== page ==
There already is an app to circumvent this system. In fact, there are many. This line is the key "...the system consists of a software app, which loads onto a smartphone..." - find your favorite app killer and you're good to text. And it won't take teens long to get onto William K's idea of aluminum foil either.
Any system that requires the slightest bit of cooperation will NEVER work when human beings are involved. They are determined, resourceful, have friends with many talents, and are able to rationalize in their minds just about any behavior that suits them.
Teko, you are certainly correct in saying that the fundamental concept is overlooking personal responsibilities. But the truth is that ignoring personal responsibilities has been a liberal mindset since at least the mid-sixties, and most folks have become used to it and no longer seem to be offended that some refuse to accept responsibility for their actions. Probably technology will never be able to provide a solution for that problem.
And this wonderful invention would probably be rendered inoperative with just a piece of aluminum foil pressed over it as an elecrostatic shield. If it can't detect a phone it certainly can't prevent anything. A multi-hundred dollar device tharted by three cents worth of foil. HAH!
JW, a governor holding a car to the posted speed is one screaminly socialistic concept, believing that those whom I never voted for are much smarter than me. AND you know that in no time at all the special interest business people would be forcing cars to slow down much slower as they pass their stores. We have already had this happen by means of enforcement in a nearby community,Clawson, Mi, Now it has been relieved a bit, but it is still a city to avoid if one is driving.
On top of that it has been shown that drivers deliberately speeding were far more attentive than average drivers holding the limit.
BUt you may get your wish if autonomous vehicles become a reality on public roads. It will be easy to spot, just look for the slow moving traffic.
The responsibilities of driving are constantly overlooked and the government keeps adding mandates to the vehicles rather than enforcing the current laws, and that goes for law enforcement too. Just once I'd like to see a cop in traffic that wasn't talking on his cell phone.
And it should prevent us from left-lane driving, tailgating, driving while intoxicated and driving slower than the vehicles around us. Then there is changing lanes without looking/signaling. Driving in somone's blind-spot, etc. Stop signs on roads and streets need to go. From my experience, 70% of drivers these days don't know what to do at a stop sign.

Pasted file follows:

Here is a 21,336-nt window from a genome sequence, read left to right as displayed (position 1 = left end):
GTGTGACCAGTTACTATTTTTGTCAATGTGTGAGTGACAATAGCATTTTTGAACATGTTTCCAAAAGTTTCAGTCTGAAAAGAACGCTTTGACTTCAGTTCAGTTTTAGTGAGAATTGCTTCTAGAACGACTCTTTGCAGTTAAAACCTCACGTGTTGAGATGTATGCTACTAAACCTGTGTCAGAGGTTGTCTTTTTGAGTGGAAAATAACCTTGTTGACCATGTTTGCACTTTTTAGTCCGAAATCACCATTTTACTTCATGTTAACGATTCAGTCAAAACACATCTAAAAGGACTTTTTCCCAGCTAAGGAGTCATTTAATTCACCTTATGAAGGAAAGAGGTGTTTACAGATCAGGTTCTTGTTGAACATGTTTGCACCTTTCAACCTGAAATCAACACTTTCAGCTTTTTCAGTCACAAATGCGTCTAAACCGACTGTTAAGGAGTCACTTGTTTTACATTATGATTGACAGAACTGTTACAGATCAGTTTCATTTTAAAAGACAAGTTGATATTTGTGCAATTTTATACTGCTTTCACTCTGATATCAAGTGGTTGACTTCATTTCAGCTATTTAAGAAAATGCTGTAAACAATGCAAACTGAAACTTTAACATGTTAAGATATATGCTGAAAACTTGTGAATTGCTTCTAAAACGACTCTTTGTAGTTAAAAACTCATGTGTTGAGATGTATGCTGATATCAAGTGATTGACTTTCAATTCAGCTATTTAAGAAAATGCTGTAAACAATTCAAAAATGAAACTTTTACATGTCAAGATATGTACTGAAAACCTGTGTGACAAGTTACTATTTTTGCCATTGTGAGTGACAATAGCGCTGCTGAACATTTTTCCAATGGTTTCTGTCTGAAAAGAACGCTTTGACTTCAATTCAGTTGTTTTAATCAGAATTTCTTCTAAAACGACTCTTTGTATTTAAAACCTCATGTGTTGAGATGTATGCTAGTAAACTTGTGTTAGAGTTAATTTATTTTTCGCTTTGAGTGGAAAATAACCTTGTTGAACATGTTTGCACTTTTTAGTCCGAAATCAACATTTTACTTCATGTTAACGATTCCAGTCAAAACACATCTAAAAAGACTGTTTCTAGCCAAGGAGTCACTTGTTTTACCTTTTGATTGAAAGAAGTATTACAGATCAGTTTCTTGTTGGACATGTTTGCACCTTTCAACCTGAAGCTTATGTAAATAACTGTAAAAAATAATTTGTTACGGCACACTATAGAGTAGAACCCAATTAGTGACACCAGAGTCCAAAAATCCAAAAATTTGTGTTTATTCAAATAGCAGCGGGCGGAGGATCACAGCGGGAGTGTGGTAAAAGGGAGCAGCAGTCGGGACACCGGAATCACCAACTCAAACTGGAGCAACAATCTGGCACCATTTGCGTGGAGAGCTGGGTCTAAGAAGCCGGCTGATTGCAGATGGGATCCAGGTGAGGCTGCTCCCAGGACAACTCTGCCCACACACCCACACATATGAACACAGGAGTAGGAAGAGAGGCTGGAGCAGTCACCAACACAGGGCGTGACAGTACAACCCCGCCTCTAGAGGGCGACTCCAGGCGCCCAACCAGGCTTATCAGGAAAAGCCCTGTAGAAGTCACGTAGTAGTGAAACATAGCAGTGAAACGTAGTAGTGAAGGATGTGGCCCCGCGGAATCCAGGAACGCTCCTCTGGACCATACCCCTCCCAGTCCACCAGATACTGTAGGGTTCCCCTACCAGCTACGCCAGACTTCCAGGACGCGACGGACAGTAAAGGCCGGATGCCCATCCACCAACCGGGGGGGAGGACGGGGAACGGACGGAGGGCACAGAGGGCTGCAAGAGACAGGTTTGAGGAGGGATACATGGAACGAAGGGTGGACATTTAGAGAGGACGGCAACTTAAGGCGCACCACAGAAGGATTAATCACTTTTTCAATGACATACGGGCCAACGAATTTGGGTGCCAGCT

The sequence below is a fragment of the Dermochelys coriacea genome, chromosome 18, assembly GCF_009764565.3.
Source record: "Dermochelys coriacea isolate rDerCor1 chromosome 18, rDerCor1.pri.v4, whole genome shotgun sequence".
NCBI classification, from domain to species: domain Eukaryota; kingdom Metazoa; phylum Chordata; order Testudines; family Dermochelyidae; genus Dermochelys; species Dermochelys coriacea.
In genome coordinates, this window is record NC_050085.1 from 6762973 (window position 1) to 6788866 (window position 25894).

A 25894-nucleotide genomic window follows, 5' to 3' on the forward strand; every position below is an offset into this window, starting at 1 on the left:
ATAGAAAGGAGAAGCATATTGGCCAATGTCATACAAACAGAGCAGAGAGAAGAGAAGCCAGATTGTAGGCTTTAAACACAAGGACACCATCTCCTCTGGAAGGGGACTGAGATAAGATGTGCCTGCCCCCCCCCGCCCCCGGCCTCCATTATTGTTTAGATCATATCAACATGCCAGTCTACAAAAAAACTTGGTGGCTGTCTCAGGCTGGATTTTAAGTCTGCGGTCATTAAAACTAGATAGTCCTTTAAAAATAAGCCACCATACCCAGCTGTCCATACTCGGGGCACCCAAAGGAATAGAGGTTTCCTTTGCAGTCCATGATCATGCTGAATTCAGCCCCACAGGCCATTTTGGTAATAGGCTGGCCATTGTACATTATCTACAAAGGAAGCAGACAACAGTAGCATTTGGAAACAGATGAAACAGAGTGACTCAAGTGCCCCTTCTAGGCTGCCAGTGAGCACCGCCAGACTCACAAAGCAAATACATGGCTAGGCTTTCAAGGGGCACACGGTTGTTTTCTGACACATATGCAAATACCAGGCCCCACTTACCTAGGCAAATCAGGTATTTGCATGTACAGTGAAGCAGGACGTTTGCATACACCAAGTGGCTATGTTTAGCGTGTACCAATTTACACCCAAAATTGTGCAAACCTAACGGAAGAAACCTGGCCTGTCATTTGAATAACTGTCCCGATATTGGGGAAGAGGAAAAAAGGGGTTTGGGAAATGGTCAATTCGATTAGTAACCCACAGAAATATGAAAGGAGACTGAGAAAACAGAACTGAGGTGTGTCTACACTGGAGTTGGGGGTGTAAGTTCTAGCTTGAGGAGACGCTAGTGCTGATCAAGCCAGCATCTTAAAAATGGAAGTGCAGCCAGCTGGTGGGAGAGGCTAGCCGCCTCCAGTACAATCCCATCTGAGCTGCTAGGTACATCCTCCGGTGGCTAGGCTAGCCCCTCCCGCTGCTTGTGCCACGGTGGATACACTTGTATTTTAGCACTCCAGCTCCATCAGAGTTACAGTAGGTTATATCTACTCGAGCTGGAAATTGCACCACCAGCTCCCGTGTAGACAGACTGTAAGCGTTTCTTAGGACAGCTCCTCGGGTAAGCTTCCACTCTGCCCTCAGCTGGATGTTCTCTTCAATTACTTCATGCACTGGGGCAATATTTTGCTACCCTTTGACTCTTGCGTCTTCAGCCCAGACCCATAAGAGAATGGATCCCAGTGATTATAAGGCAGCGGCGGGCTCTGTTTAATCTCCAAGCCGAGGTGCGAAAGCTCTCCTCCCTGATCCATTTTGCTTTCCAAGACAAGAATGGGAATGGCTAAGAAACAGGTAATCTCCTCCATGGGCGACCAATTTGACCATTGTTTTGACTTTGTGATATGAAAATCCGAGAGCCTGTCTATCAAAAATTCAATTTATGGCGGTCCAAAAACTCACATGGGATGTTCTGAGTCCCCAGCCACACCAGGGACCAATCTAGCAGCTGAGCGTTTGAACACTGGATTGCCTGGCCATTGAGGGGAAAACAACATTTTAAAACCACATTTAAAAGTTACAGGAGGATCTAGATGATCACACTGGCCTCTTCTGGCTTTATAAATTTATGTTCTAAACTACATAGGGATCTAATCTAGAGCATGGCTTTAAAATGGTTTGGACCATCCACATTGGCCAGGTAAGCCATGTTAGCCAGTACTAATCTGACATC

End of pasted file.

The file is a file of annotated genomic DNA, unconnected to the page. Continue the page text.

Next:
Most accidents seem to be the result of intoxicated, tired and distracted driving as well as deer and unfavorable road conditions. Accidents due to driving up to 15 mph over the posted speed limit on the highway are in the minority, I believe.
I need one with a builtin tazer for those long road trips with the family. If my wife starts asking me philisophical questions as I'm trying to plow through rushhour traffic while teaching my kids new and interesting expletives, it would be great if the device would giver her a good zap. Maybe it could have a nag sensor, too.
I already have a device that block distractions for the driver, allows emergency use and allows passangers to use their phones. It also works with any device not just smart phones. It also works in any car I drive, and even while walking down the street. I carry it with me where ever I go.
Its sits on top of my shoulders, its called a brain.
I see a potential problem with this system. What about emergencies? Suppose the driver has had an accident and needs to call for help. Maybe the driver is trapped in the vehicle and can't move to another location within the vehicle. Even if the driver pulls over to make a phone call, wouldn't the call also be blocked? I don't think that this device has been well thought out.
Sometimes you have to use the phone while you're driving, like getting directions to a specific location. That's happened to me. The GPS receiver doesn't know everything. In the case of asking directions, I was not driving very fast. The GPS had gotten me to the general area, but I had to be talked around construction that the GPS didn't know about.
A middle school team from Rochester, Mich., has again nabbed the grand prize in the annual international Future City Competition, which drew students from 37 regions of the United States, as well as from England and China.
The word “smart” is becoming the dumbest word around. It has been applied to almost every device and system in our homes. In addition to smartphones and smart meters, we now hear about smart clothing and smart shoes, smart lights, smart homes, smart buildings, and every trendy city today has its smart city project. Just because it has a computer inside and is connected to the Web, does not mean it is smart.
Are you being paid enough? Do you want a better job? According to a recent survey Manpower released just before Engineers Week, employers and engineers don't see eye-to-eye about the state of US engineers' skills and experience.
Focus on Fundamentals consists of 45-minute on-line classes that cover a host of technologies. You learn without leaving the comfort of your desk. All classes are taught by subject-matter experts and all are archived. So if you can't attend live, attend at your convenience.